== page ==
Ross Eckert will try something new this weekend when he takes a front row seat at 710 Main Theatre to watch Seth Rudetsky's one-man comedy show during Friday's Curtain Up! performance.
For 25 years, Eckert sat in either the second or third row seat at the former Studio Arena Theatre as a season ticket holder. And he was among a core group of supporters who spent the past few years working diligently to save the Main Street theater, after it shut down mid season and went bankrupt.
"It's been a long slog to get here, but I think it'll be worth all the effort and investment of time and energy to bring it back," he said.
Friday's performance of Seth's Big Fat Broadway Show is part of the 31st Annual Curtain Up! event that officially opens Buffalo's live theater season, sponsored this year by the Theater District of Western New York and M&T Bank. The event includes productions at 15 participating theaters in cooperation with the Theatre Alliance of Buffalo, as well as a black-tie gala dinner on the Shea's Performing Arts Center stage and a free post-party featuring live entertainment on Main Street in the Theatre District.
The timing for the rebirth of the former Studio Arena was intentional, said Eckert, chairman of the board for 710 Main Theatre and a board member at Shea's.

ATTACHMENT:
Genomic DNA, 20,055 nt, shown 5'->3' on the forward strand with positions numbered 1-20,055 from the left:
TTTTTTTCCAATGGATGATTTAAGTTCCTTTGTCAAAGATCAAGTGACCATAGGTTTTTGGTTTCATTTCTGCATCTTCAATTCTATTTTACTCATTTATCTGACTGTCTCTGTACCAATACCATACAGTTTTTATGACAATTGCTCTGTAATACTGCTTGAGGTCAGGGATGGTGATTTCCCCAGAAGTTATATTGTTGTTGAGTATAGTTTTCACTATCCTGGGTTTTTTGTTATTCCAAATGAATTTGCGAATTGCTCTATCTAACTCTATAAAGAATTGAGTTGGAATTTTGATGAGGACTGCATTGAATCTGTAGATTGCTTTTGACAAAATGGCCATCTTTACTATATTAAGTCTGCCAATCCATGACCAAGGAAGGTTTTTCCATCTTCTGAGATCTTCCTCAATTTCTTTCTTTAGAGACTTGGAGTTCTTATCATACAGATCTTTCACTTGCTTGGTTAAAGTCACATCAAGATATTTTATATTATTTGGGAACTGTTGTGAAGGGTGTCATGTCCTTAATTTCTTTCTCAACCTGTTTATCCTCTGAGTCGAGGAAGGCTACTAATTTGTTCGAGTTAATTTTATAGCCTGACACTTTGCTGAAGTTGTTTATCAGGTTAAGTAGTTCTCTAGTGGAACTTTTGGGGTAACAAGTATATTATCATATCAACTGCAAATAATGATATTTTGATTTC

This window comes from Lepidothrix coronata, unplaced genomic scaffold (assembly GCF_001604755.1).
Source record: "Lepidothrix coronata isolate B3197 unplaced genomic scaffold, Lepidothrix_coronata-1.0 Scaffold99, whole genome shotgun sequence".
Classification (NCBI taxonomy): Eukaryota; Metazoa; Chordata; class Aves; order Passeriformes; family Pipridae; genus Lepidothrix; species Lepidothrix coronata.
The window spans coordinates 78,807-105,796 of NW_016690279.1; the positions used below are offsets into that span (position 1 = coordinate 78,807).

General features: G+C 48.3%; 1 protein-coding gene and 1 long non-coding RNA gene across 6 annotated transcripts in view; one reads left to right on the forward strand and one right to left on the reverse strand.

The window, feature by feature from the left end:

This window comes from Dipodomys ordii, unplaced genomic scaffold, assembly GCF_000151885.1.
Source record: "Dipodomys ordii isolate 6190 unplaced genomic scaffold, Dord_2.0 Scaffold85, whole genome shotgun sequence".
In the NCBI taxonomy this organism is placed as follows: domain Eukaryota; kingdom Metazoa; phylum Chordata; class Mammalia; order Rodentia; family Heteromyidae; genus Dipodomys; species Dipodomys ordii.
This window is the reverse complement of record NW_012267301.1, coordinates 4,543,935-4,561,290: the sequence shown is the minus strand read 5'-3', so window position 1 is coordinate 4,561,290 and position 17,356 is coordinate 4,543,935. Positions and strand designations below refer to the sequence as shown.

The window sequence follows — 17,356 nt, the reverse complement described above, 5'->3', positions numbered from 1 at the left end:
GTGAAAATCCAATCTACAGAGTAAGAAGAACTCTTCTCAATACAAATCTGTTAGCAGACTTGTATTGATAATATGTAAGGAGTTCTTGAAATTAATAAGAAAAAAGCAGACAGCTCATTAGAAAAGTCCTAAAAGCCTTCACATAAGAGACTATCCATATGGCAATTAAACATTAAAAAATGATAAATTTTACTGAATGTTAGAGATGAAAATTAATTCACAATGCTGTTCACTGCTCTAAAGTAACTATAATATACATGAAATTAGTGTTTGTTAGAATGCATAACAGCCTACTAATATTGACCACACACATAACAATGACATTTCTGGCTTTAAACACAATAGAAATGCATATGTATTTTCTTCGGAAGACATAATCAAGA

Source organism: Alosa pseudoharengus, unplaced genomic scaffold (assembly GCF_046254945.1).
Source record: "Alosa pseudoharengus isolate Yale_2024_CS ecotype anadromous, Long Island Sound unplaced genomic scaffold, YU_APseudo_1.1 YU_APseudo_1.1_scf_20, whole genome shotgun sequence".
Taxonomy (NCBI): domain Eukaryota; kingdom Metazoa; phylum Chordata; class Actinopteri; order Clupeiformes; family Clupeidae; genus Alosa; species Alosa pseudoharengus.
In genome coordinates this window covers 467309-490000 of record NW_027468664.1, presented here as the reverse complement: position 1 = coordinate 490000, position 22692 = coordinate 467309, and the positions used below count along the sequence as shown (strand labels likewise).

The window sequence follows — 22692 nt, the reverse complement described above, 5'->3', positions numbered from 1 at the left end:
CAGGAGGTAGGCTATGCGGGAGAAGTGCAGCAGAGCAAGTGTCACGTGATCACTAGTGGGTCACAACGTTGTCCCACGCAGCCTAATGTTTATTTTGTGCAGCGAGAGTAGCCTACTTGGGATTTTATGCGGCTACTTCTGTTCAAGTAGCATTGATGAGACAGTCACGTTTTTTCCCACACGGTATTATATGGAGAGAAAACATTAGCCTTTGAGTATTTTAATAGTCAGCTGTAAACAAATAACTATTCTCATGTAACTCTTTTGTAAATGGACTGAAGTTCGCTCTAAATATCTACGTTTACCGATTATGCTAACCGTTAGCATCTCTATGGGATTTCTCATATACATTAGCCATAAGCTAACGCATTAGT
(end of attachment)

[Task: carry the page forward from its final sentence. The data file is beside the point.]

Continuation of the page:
"It's not only exciting for former subscribers of Studio, but I think a whole new series of theater-goers will enjoy the rebirth and reuse of an important asset for Buffalo," he said.
Those who miss Friday's show will have a chance to see the renovated facility next weekend during a two-day run of actor John Lithgow's one-man show, Stories by Heart, with three performances Sept. 21-22. The renovations were bolstered by a $45,000 grant through the New York Main Street program, which targeted projects in the Theater District.
With Shea's managing the site, Eckert and his team hope to offer a few more performances this spring, followed by a five-show subscription package in 2013-2014.
"Now we continue the hard work of finding the appropriate programming," Eckert said. "We're pretty confident, but it takes time and we have to find the right programming."